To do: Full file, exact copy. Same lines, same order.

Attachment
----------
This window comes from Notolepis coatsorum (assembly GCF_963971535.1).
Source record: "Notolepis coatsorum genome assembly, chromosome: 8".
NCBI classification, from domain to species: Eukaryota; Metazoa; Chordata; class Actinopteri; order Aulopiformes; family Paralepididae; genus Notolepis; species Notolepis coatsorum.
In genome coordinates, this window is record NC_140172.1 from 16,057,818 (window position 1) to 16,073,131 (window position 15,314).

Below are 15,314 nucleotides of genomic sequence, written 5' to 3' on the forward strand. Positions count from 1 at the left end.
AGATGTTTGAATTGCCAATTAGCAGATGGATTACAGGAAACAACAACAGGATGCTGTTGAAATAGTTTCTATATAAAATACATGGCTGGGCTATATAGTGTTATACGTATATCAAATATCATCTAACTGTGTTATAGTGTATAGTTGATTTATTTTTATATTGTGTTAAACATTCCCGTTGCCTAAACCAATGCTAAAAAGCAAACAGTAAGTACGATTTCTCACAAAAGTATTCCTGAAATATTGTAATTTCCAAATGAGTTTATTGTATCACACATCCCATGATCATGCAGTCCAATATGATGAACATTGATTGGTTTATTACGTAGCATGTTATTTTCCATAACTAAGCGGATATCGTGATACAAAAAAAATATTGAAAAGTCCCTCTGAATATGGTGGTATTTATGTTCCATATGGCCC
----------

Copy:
This window comes from Notolepis coatsorum (assembly GCF_963971535.1).
Source record: "Notolepis coatsorum genome assembly, chromosome: 8".
NCBI classification, from domain to species: Eukaryota; Metazoa; Chordata; class Actinopteri; order Aulopiformes; family Paralepididae; genus Notolepis; species Notolepis coatsorum.
In genome coordinates, this window is record NC_140172.1 from 16,057,818 (window position 1) to 16,073,131 (window position 15,314).

Below are 15,314 nucleotides of genomic sequence, written 5' to 3' on the forward strand. Positions count from 1 at the left end.
AGATGTTTGAATTGCCAATTAGCAGATGGATTACAGGAAACAACAACAGGATGCTGTTGAAATAGTTTCTATATAAAATACATGGCTGGGCTATATAGTGTTATACGTATATCAAATATCATCTAACTGTGTTATAGTGTATAGTTGATTTATTTTTATATTGTGTTAAACATTCCCGTTGCCTAAACCAATGCTAAAAAGCAAACAGTAAGTACGATTTCTCACAAAAGTATTCCTGAAATATTGTAATTTCCAAATGAGTTTATTGTATCACACATCCCATGATCATGCAGTCCAATATGATGAACATTGATTGGTTTATTACGTAGCATGTTATTTTCCATAACTAAGCGGATATCGTGATACAAAAAAAATATTGAAAAGTCCCTCTGAATATGGTGGTATTTATGTTCCATATGGCCC